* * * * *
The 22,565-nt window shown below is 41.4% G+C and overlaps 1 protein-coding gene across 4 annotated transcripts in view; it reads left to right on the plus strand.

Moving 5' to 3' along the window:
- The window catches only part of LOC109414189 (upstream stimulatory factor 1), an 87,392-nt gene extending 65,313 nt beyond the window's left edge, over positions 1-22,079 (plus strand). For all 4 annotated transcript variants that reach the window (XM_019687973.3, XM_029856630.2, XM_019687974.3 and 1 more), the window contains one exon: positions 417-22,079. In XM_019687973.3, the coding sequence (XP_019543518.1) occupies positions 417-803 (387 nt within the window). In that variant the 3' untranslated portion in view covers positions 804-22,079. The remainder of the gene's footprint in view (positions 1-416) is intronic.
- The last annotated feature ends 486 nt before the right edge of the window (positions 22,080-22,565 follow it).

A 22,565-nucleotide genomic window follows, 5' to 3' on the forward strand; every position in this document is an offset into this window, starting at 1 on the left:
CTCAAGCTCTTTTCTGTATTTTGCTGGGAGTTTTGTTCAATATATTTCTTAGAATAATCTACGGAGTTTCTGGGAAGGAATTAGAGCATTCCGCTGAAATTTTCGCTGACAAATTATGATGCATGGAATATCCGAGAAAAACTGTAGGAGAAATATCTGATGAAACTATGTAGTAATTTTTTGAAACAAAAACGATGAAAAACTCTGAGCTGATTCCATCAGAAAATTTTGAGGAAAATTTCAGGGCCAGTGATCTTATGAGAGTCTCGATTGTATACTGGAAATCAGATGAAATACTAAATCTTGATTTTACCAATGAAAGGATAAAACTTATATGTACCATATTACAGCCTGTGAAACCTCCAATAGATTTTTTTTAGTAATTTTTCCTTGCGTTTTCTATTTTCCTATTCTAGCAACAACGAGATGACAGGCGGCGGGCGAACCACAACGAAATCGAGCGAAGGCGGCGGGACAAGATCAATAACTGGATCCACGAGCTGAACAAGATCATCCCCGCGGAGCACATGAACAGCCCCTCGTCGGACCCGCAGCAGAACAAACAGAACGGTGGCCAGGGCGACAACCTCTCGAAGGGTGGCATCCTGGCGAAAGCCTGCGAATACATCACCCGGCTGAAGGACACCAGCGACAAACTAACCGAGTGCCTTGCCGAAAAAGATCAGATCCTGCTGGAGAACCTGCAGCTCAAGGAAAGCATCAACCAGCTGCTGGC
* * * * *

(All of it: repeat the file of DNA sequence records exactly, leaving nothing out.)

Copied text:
The 22,565-nt window shown below is 41.4% G+C and overlaps 1 protein-coding gene across 4 annotated transcripts in view; it reads left to right on the plus strand.

Moving 5' to 3' along the window:
- The window catches only part of LOC109414189 (upstream stimulatory factor 1), an 87,392-nt gene extending 65,313 nt beyond the window's left edge, over positions 1-22,079 (plus strand). For all 4 annotated transcript variants that reach the window (XM_019687973.3, XM_029856630.2, XM_019687974.3 and 1 more), the window contains one exon: positions 417-22,079. In XM_019687973.3, the coding sequence (XP_019543518.1) occupies positions 417-803 (387 nt within the window). In that variant the 3' untranslated portion in view covers positions 804-22,079. The remainder of the gene's footprint in view (positions 1-416) is intronic.
- The last annotated feature ends 486 nt before the right edge of the window (positions 22,080-22,565 follow it).

A 22,565-nucleotide genomic window follows, 5' to 3' on the forward strand; every position in this document is an offset into this window, starting at 1 on the left:
CTCAAGCTCTTTTCTGTATTTTGCTGGGAGTTTTGTTCAATATATTTCTTAGAATAATCTACGGAGTTTCTGGGAAGGAATTAGAGCATTCCGCTGAAATTTTCGCTGACAAATTATGATGCATGGAATATCCGAGAAAAACTGTAGGAGAAATATCTGATGAAACTATGTAGTAATTTTTTGAAACAAAAACGATGAAAAACTCTGAGCTGATTCCATCAGAAAATTTTGAGGAAAATTTCAGGGCCAGTGATCTTATGAGAGTCTCGATTGTATACTGGAAATCAGATGAAATACTAAATCTTGATTTTACCAATGAAAGGATAAAACTTATATGTACCATATTACAGCCTGTGAAACCTCCAATAGATTTTTTTTAGTAATTTTTCCTTGCGTTTTCTATTTTCCTATTCTAGCAACAACGAGATGACAGGCGGCGGGCGAACCACAACGAAATCGAGCGAAGGCGGCGGGACAAGATCAATAACTGGATCCACGAGCTGAACAAGATCATCCCCGCGGAGCACATGAACAGCCCCTCGTCGGACCCGCAGCAGAACAAACAGAACGGTGGCCAGGGCGACAACCTCTCGAAGGGTGGCATCCTGGCGAAAGCCTGCGAATACATCACCCGGCTGAAGGACACCAGCGACAAACTAACCGAGTGCCTTGCCGAAAAAGATCAGATCCTGCTGGAGAACCTGCAGCTCAAGGAAAGCATCAACCAGCTGCTGGC